This report provides a third interim update on progress made to close the gaps in health between First Nations and other British Columbians, in accordance with targets and indicators set out in the Transformative Change Accord: Tripartite First Nations Health Plan.
In December 2010, the Canadian Institutes of Health Research, the Natural Sciences and Engineering Research Council of Canada, and the Social Sciences and Humanities Research Council of Canada jointly released the 2nd edition of the Tri-Council Policy Statement: Ethical Conduct for Research Involving Humans (TCPS).
With this publication, research involving First Nations, Inuit and Métis peoples in Canada will now be governed by the provisions outlined in Chapter 9 of the TCPS and by any codes of research practice established by Aboriginal communities themselves.
"FNIGC Data Online is a new online service from the First Nations Information Governance Centre (FNIGC), Canada’s premier source of information about First Nations people living on reserve and in northern communities. It provides unprecedented access to FNIGC’s published data in the form of charts, tables and graphs that can be exported for use in presentations, reports and academic papers, beginning with the First Nations Regional Health Survey."
The INCHR is a voluntary network of individual researchers, research trainees, and supporters of research based in academic research centres, Indigenous people’s organizations, regional health authorities, scientific/professional associations, and government agencies, who share the goal of improving the health of the residents of the circumpolar regions through international cooperation in scientific research.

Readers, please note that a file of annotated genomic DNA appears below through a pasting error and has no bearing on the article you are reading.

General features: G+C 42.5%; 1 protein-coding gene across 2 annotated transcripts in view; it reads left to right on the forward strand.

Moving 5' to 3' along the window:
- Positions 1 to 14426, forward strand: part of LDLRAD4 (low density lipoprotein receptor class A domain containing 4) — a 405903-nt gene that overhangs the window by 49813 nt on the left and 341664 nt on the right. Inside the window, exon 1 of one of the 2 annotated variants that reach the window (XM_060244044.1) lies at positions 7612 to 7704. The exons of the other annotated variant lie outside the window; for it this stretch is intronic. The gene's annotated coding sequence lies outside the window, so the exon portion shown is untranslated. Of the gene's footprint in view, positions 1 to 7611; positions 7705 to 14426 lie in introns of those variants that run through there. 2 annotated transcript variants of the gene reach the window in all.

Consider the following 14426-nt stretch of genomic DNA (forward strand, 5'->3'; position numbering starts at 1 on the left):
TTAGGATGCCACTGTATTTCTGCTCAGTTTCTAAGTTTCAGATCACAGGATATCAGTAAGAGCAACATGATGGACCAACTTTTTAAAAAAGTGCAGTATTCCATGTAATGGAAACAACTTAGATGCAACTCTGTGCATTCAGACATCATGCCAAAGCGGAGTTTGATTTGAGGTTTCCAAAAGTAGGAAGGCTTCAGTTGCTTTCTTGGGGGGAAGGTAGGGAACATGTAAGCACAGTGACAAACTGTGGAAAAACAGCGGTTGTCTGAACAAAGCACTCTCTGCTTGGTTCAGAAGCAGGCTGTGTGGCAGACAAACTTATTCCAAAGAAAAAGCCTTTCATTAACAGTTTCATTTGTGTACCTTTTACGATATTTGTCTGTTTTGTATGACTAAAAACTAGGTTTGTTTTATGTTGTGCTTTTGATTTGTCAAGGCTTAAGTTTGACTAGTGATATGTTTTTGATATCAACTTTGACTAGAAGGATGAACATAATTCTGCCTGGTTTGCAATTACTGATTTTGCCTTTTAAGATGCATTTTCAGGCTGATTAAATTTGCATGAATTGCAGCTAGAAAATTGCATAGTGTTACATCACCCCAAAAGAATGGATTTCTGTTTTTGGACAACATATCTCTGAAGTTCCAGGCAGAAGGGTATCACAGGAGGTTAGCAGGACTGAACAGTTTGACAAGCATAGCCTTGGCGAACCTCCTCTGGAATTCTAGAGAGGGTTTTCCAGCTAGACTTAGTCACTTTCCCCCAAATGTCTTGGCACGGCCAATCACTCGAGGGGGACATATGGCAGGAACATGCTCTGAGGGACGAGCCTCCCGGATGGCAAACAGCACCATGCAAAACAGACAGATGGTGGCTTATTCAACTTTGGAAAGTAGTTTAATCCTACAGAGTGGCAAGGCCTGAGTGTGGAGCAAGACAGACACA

For the purposes of our collaboration, we define “circumpolar” and “health research” as follows:
Circumpolar: descriptive term, referring to the geographic region comprising all countries bordering the Arctic Ocean; usually but not exclusively pertaining to the Arctic and Subarctic ecological zones, encompassing both Indigenous and non-indigenous populations; individuals conducting human health research in Antarctica are also welcome to join us.
The IGOV research protocol complements UVic's Human Research Ethics Policy by recognizing its responsibility to address the need for an institutional protocol for both staff and students for conducting research involving Indigenous participants.
The protocol upholds the program's commitment to the principles of the Coast Salish people by acknowledging Indigenous values and ownership in the research design; open, direct and transparent methods and the full consent and collaboration of the people involved in the research. The IGOV protocol reaffirms Indigenous peoples' right to participate in and enjoy society's benefits including those that might result from research and Indigenous involvement in research activities.
"The UNM Center for Native American Health (CNAH) at the University of New Mexico's Health Sciences Center (UNMHSC) was established in 2002 to build and strengthen health alliances between Native American communities and the University, for the overall purpose of improving Native American health in New Mexico. CNAH has established strong networks with tribal communities, based on principles of consultation and collaboration in all aspects of public health policy, research and service provision. CNAH has also been a vigorous advocate of tribal and Indigenous values and perspectives within UNM and HSC. CNAH’s cross-cutting theme of Native American student development in the health professions is the responsibility of CNAH’s all Indian faculty and staff who collectively create a physically, culturally, socially and academically supportive student environment."